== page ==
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Periodical article Periodical article
Title:L'exécution des jugements civils au Burundi: incohérence normative, pratique à la limite de la légalité, ver dans le fruit
Author:Niyonkuru, Dr. Aimé-Parfait
Year:2016
Periodical:KAS African Law Study Library (ISSN 2363-6262)
Volume:3
Issue:3
Pages:405-423
Language:French
Geographic term:Burundi
Subject:law
Link:https://www.nomos-elibrary.de/index.php?doi=10.5771/2363-6262-2016-3-405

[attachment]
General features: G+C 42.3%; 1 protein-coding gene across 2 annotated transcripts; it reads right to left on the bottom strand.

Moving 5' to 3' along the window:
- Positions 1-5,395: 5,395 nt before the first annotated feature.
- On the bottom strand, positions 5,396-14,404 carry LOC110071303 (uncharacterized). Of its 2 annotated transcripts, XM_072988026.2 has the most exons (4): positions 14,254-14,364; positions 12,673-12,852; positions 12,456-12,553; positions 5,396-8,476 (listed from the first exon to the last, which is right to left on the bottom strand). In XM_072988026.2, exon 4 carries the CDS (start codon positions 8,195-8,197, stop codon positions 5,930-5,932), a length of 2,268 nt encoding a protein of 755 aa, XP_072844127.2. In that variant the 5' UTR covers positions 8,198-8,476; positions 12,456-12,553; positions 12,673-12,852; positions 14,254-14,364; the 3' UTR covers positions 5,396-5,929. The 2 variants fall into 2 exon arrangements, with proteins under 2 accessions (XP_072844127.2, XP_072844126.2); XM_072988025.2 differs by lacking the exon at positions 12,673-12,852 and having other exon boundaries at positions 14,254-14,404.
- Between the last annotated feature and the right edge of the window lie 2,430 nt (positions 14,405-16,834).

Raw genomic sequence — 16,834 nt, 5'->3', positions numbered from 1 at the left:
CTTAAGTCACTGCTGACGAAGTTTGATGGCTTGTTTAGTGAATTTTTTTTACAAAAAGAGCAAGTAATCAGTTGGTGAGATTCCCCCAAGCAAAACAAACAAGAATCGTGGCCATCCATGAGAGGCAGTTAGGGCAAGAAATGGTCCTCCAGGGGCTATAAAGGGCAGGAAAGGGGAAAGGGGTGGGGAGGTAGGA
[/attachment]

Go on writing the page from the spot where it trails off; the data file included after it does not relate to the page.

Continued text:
Abstract:It is a well-known and non-controversial fact in the global burundian opinion, that effective enforcement of judicial decisions suffers from multiple obstacles, legal as well as non-legal. in such a situation, effective access to courts of justice, and broadly, to justice at all, a fundamental right enshrined, among other legal instruments, in the burundian constitution, is seriously compromised. the european commission for the efficiency of justice rightly held, in 2014 that 'there is no real access to justice if court decisions are not enforced in order to produce the expected results', as well as it considers that 'the right to proper administration of justice implies that the enforcement of court decisions should itself be effective and efficient'. in the same vein, the african commission on human and peoples' rights in bissangou v republic of congo case, has stated that 'the right to be heard guaranteed by article 7 of the african charter includes the right to the execution of a judgment. it would therefore be inconceivable for this article to grant the right for an individual to bring an appeal before all the national courts in relation to any act violating the fundamental rights without guaranteeing the execution of judicial rulings. to interpret article 14 [of the iccpr] any other way would lead to situations which are incompatible with the rule of law. as a result, the execution of a final judgment passed by a tribunal or legal court should be considered as an integral part of 'the right to be heard' which is protected by article 7'. relaying on a legal approach with a particular focus on the diverse judicial civil decisions enforcement agents involved, this article attempts to examine, under the prism of completeness and coherence, the burundian legal system relevant provisions, as scattered throughout various normative sources. one knows, indeed, that a complete and coherent legal system is a key tool for an effective and efficient court decisions enforcement, itself condition for a proper administration of justice.
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